Paid College Athletes - But Who's Paying??

The current controversy is now whether college athletes should be paid. The NCAA of course opposes this while many others laud it’s coming to pass.
Now I think we need an objective look at the situation. A starting point might be the question as to why colleges and universities need or even should have “big time” athletics.  A second question might be – what purpose do athletics serve at colleges and universities and what purpose should they serve?
A constant cry from those supporting “big time” college athletics is that they bring revenue to the school primarily from bowl games and the alumni. Does the amount of revenue received exceed the expenditures? Well in some cases yes and in many other cases no!
If the revenues received are so vast then shouldn’t the tuition rates at “big time” sports institutions be exceedingly low because of the dollars flowing into them via the sports programs? Looking   at the chart below, I noticed that Penn State for example receives millions of dollars from their sports programs yet the in-state tuition is one of the highest in the nation? The same seems to be true at other institutions with high caliber sports programs.
Let’s pretend that rules are instituted that call for the paying of college athletes- who will do the paying? Will it be the NCAA? I doubt it since this could severely impact the lucrative salaries of its executives
Will it be the NFL or NBA?  They have had the advantage of no cost “farm teams” at the expense of college and university students for decades. I am sure they would sorely object to begin paying for these programs. They never have and I don’t think they would be about to start!
Well, then whose left? It looks like tuition paying students and state taxpayers.
Getting back to the actual purpose of college sports, I always thought that it was a mechanism to allow young people to participate and learn the lessons of competition and healthful exercise during their college years. Instead the purpose at many institutions has become the grooming of players (most notably in football and basketball) for professional sports careers (or at least for an attempt at a professional sports career).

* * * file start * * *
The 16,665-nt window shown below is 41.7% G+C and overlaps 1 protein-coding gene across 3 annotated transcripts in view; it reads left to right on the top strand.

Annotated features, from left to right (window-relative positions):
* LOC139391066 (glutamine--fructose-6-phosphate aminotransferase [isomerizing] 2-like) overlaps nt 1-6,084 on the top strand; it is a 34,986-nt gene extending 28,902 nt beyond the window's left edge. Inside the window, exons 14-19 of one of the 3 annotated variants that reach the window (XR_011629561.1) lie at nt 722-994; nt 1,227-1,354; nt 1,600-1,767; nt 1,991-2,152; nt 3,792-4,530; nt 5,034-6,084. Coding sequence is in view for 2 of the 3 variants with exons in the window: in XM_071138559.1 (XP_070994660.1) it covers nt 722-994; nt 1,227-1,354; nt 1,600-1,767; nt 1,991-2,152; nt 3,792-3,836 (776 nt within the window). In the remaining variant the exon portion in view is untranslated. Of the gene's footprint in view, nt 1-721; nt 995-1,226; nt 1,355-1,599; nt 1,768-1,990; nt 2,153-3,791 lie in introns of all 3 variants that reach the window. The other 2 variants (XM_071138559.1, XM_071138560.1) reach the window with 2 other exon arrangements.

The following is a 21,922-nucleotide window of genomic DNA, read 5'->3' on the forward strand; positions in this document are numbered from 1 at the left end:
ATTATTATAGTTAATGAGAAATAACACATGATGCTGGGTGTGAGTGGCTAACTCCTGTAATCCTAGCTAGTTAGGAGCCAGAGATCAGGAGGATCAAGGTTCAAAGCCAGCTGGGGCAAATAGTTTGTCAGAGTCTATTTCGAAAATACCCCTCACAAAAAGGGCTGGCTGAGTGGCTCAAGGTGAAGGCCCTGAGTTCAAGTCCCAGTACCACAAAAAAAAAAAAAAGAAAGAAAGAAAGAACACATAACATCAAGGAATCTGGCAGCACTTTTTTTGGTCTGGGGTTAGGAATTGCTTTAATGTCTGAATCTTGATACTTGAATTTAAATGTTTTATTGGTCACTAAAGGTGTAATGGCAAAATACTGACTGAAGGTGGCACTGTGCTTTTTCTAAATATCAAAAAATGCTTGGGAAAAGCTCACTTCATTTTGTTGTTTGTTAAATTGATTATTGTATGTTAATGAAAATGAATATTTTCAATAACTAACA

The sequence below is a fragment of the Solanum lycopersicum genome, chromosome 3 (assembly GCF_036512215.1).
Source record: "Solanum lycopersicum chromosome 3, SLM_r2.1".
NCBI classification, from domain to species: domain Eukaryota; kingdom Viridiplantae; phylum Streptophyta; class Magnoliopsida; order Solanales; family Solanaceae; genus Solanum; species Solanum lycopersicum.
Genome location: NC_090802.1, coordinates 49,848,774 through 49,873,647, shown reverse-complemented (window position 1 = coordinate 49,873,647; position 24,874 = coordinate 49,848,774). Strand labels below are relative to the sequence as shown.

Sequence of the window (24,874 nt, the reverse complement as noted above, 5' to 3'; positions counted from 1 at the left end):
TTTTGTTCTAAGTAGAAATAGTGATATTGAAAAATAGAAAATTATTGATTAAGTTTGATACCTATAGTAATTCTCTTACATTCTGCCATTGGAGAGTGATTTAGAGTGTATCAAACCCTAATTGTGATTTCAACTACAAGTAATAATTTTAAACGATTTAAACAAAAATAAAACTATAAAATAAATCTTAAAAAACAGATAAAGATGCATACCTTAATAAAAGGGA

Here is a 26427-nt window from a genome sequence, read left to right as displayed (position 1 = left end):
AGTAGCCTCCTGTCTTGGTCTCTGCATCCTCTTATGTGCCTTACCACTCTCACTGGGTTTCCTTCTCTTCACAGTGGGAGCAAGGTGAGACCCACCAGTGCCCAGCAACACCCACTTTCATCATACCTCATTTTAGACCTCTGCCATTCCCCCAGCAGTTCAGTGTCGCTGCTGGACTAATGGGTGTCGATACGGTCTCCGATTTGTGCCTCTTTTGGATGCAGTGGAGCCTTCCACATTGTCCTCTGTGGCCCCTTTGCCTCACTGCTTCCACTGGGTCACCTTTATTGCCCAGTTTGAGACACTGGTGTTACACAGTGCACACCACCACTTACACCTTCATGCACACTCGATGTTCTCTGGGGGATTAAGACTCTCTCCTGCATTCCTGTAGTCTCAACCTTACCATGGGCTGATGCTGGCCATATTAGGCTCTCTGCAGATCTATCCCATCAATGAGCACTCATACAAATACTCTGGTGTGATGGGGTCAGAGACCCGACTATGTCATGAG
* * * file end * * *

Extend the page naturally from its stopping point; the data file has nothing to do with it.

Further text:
In conclusion I believe the only way to justifiably begin to pay college athletes is to require the NFL and the NBA to sponsor the “big time” teams and contribute to the programs as they should have been doing all along!  Adding to this logic is the fact that not only are these organizations getting free “farm teams” from the tuition and fee costs of college students they are also registered as “non profits” which gives them a significant tax break on top of it. Allowing college athletes to be paid without the aforementioned changes to the system would just be another scam foisted on the public.
According to the College Board, the average cost of tuition and fees for the 2013-2014 school year was $30,094 at private colleges, $8,893 for state residents at public colleges, and $22,203 for out-of-state residents attending public universities.

Many of these school list large financial aid packages but – “Financial aid packages typically consist of several components that make up the entire financial aid award. Often, the financial aid package will include components with obligations, such as repayment, that the student and/or student’s family will need to fulfill. Understanding these individual components will help you understand which financial aid package (if you are comparing multiple options) provides the best benefit for you. The most common types of financial aid are grants, scholarships, loans, and work-study. Certain states also offer their own particular financial aid programs.”

 Some “big time” college tuitions – out of state / in state 
(* higher in state tuition than average) p= private

Boston College  $43,878 p
Duke University $43,623 p
University of Notre Dame $42,971 p
Stanford University   $42,225 p
University of Miami        $41,220 p
University of Michigan - Ann Arbor $40,392/ $12,994 *
St. John's University - New York $36,450 p
UCLA     $35,570/ $12,692 *
Syracuse University        $36,300 p
Boston College  $43,878 p
Duke University                $43,623 p
Clemson University         $30,004/ $13,076 *
Penn State          $28,746/ $16,444 *
Indiana University - Bloomington              $31,483/ $10,033 *
University of Georgia     $28,052/ $9842 *
UConn - Stamford           $27,190/ $9358 *
University of Iowa           $26,279/ $8057
University of South Carolina $27,644/ $10,488 *

Friday, 4 April 2014

"Educational Experts" are Succeeding Again ! (In Reaping Rewards for Failure)

The State has run Newark, Paterson and Jersey City schools since 1995, 1991 and 1989 respectively.
It's hard to believe, that all the "education experts" in Trenton cannot concoct not even one scheme to miraculously improve these schools after over twenty years of effort!
The lack of success in these districts tells me one of the reasons why the DOE is currently handing out reams of dictates,standards and teacher evaluation criteria to all New Jersey schools. This is designed to draw attention away from the State's failures in these state controlled districts. 
Of course another reason for the constant attack is to exact retribution against teacher's unions for not having supported "The Governor" (as he likes to call himself) and his cohorts.
Additionally, all these demands continually placed on New Jersey schools allows corporations which supply the ingredients for their implementation to extract huge amounts of money from state and local coffers. Also, the constant testing and "reforms" are being used to sully the reputation of public education so as to help bolster public support for eventually driving the entire system into private corporate hands